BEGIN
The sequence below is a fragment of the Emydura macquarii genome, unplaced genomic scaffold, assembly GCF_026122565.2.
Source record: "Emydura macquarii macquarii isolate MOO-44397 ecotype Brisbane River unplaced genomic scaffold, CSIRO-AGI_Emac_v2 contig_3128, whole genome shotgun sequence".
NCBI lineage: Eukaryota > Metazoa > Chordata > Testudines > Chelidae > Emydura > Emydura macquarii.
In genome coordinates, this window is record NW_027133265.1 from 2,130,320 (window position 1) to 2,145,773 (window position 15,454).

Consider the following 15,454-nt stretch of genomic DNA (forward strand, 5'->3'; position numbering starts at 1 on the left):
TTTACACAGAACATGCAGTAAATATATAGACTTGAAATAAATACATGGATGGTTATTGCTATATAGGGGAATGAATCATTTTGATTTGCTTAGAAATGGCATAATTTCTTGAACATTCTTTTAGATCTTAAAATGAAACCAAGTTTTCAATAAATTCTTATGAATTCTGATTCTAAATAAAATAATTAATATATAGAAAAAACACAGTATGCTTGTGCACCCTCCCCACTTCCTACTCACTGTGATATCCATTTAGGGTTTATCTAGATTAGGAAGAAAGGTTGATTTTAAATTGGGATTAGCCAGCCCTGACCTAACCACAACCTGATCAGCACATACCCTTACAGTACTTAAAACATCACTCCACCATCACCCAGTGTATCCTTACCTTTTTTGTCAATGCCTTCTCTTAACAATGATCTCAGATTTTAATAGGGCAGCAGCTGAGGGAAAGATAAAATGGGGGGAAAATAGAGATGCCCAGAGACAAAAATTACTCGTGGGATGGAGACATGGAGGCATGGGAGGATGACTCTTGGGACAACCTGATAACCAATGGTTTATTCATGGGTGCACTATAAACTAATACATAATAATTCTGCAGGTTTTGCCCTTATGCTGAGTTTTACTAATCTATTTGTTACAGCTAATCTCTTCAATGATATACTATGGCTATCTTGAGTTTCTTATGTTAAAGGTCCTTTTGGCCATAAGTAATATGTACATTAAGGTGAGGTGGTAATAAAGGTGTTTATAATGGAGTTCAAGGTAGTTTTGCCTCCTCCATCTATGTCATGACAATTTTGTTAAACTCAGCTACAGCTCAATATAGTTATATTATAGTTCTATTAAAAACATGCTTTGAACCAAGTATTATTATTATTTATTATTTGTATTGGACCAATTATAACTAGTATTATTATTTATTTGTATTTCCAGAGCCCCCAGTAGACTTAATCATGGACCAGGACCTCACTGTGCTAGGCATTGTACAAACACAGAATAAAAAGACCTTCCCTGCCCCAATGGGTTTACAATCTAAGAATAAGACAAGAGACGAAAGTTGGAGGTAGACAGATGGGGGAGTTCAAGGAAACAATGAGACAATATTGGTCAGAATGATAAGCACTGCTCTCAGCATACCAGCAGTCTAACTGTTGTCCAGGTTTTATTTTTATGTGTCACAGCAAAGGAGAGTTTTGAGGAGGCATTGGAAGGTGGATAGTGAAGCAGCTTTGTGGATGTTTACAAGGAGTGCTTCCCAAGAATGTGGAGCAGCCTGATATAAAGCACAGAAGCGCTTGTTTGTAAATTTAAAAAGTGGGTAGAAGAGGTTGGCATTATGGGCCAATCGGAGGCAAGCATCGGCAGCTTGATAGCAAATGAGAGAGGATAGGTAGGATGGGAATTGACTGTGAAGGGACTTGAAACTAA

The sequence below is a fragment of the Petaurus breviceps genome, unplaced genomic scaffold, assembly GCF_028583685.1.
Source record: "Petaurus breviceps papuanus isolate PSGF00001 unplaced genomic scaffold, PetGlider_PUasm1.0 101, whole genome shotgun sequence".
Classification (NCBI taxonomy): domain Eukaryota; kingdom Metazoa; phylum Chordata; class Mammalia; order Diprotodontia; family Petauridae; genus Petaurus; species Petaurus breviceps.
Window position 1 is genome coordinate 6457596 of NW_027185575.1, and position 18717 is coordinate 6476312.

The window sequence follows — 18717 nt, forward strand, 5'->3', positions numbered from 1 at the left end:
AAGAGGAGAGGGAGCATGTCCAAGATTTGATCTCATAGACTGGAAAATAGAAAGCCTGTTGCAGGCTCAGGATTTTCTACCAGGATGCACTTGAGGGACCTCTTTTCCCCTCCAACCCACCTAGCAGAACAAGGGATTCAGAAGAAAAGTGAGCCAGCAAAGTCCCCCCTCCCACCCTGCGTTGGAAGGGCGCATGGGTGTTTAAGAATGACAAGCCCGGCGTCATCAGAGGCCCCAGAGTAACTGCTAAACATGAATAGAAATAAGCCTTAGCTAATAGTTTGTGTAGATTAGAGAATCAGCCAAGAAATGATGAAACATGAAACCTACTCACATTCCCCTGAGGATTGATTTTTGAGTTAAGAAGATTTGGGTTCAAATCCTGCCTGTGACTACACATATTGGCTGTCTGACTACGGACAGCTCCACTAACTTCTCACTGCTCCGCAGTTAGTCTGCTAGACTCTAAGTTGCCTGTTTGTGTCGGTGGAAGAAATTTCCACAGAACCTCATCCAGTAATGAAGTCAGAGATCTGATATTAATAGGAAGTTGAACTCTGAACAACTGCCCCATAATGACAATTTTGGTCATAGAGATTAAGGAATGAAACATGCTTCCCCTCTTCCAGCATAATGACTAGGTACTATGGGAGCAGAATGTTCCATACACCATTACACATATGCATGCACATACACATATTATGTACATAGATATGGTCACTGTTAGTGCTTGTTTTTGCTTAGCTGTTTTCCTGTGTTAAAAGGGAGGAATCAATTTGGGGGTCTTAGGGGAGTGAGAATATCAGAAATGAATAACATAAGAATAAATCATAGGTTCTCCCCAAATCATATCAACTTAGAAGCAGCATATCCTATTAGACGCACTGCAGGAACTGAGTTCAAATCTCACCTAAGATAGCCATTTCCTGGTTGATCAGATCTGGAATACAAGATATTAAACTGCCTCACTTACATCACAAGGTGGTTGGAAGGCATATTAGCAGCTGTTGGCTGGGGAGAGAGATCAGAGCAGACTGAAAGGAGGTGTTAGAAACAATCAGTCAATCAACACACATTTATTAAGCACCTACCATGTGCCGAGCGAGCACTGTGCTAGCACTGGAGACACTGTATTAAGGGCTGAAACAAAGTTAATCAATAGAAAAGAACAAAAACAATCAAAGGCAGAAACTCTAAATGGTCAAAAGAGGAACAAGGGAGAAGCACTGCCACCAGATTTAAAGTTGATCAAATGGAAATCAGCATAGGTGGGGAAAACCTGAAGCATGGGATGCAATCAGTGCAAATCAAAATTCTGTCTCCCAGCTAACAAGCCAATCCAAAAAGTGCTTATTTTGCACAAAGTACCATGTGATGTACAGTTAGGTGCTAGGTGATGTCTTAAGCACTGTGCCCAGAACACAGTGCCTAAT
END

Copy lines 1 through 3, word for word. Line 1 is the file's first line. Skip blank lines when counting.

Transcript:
The sequence below is a fragment of the Emydura macquarii genome, unplaced genomic scaffold, assembly GCF_026122565.2.
Source record: "Emydura macquarii macquarii isolate MOO-44397 ecotype Brisbane River unplaced genomic scaffold, CSIRO-AGI_Emac_v2 contig_3128, whole genome shotgun sequence".
NCBI lineage: Eukaryota > Metazoa > Chordata > Testudines > Chelidae > Emydura > Emydura macquarii.